L: Thank you, I’m gonna tell my marketing team you said that. [Laughs.] No, we don’t want to be too high-and-mighty. For us it’s just about being solution-oriented and being someone’s friend and allowing them, through FEED, a way to give back and be that global citizen I think so many people want to be. So it’s definitely not about being preachy because you kind of lose people in that. It’s about being accessible and warm and proactive and, again, solution-oriented.
P: You’ve brought that to life with the shop, too.
L: Thank you. We try to. If you’re someone who wants to do a little something, and wants to feel good about where that three or four bucks you’re spending on your morning coffee is going, hopefully we’re that kind of go-to destination. First and foremost, people have to love the products. They have to love the bags. They have to love the coffee. That’s the reason they come back time and again. But the icing on the cake, and I think the extra reason for the loyalty, is the give-back, and the goodwill feeling they get from purchasing FEED, and knowing the purchase is giving 20 meals, ten meals, five meals.
P: We talk about that all the time, balancing those priorities. So I wanted to ask you about becoming a mother, and how that affected your passion for FEED’s mission.
L: It definitely has increased it. As you know, so much of your time as a parent is spent worrying about what your child is eating, and how much nutrition they’re getting, and how well they’re growing, and how healthy they are. To put that hat on as you view the world, and view parents around the world who aren’t able to provide for their kids, it’s just unimaginable. So it’s definitely made my work at FEED more personal to me.
P: I bet.
L: I just took my first big giving trip with my team since having James [her son]. We went to Mozambique and then Madagascar, and it really took me by surprise almost—I felt even more emotional than I have in the past, meeting kids and seeing moms with their babies, and really feeling for them on another level.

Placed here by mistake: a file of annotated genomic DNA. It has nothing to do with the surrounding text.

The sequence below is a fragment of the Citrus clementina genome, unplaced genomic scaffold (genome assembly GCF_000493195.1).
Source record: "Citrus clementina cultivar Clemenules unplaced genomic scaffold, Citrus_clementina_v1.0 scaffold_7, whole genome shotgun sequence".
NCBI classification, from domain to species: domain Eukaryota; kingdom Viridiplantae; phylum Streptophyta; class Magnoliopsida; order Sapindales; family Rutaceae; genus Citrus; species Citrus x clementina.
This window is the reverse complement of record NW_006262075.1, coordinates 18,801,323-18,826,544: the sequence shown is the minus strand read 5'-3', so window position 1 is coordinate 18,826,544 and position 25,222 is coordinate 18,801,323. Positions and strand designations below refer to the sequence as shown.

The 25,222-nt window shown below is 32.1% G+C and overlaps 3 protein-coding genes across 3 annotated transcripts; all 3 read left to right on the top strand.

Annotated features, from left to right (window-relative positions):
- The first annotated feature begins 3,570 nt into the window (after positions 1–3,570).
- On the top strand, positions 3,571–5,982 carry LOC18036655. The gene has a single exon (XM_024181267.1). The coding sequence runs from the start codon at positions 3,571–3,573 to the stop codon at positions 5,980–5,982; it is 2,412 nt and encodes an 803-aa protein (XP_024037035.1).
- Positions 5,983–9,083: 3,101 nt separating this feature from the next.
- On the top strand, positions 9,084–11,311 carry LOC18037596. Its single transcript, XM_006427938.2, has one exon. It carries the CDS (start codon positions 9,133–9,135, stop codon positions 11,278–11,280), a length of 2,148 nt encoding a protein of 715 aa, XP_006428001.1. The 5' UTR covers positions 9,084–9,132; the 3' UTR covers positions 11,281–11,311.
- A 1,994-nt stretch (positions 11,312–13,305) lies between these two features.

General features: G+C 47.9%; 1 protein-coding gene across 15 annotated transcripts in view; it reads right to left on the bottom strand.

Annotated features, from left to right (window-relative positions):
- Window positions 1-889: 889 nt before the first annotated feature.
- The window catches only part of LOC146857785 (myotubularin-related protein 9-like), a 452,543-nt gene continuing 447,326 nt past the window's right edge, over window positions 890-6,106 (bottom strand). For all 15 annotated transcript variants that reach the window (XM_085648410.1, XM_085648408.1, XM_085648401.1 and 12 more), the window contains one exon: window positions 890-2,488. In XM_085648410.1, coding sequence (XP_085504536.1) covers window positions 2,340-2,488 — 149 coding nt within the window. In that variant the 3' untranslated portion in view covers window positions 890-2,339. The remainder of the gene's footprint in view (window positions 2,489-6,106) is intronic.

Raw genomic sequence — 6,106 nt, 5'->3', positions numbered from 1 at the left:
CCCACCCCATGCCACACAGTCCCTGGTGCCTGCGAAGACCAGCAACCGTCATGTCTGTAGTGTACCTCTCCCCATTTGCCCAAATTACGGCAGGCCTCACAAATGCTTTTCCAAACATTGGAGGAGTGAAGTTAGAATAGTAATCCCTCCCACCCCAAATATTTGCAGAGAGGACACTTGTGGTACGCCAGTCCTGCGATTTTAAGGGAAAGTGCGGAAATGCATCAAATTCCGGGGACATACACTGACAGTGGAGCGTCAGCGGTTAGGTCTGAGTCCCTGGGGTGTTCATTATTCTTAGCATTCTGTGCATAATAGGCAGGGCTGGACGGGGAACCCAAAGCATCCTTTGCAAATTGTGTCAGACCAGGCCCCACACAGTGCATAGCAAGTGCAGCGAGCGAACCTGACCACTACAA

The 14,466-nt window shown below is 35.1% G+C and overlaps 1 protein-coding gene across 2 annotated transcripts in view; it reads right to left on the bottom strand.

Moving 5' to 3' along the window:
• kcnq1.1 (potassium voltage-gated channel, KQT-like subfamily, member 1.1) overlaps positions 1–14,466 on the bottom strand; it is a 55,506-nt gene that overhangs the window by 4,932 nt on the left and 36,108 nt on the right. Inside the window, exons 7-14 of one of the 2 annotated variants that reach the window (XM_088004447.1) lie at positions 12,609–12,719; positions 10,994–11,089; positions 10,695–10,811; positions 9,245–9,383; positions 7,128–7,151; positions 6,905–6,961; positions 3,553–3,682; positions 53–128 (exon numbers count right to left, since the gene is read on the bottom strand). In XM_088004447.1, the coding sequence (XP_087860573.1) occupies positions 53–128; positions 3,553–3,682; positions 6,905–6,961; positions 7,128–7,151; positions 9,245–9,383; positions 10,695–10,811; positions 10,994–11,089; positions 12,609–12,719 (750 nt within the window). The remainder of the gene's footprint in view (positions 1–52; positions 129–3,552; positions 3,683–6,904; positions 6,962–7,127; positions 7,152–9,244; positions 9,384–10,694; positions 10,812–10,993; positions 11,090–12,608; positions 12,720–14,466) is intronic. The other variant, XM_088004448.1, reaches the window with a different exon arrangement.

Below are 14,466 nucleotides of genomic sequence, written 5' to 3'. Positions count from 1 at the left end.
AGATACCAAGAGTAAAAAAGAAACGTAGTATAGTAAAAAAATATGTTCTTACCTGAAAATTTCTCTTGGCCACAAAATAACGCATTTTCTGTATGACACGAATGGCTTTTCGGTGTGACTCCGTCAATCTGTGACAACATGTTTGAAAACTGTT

P: How often do you go on giving trips?
L: I generally go on one a year. Having had my son a year and a half ago, I had a bit of a lapse in that. But I try to go at least once in a year. This was really special as I was able to bring my whole team with me. So they were able to go and see it all first-hand, which was great.
P: That’s incredible. So I’m going to abruptly shift gears and ask you some lightning-round questions about scent.
P: Did you have a favorite summer scent?
L: Hmm. Favorite summer scent. Hmm. I like florals mixed with musky smells, kind of year round. But in the summer… maybe jasmine?
P: All right. Good pick. Is there a scent that reminds you of childhood?
L: I would say pine. I grew up partly in Colorado, till I was 7 years old. So that fresh smell of the mountains, and pine trees, always reminds me of childhood.
P: Final question: What’s next for FEED?
L: I’m really excited about our ten-year, and growing our brand and our mission and our giving. All the things that we’ve already planted the seeds for. Just new and better ways to continue to be involved with FEED—through our products, and also through our experiences.
P: We’ll be watching. Thank you so much for your time.
L: Thank you.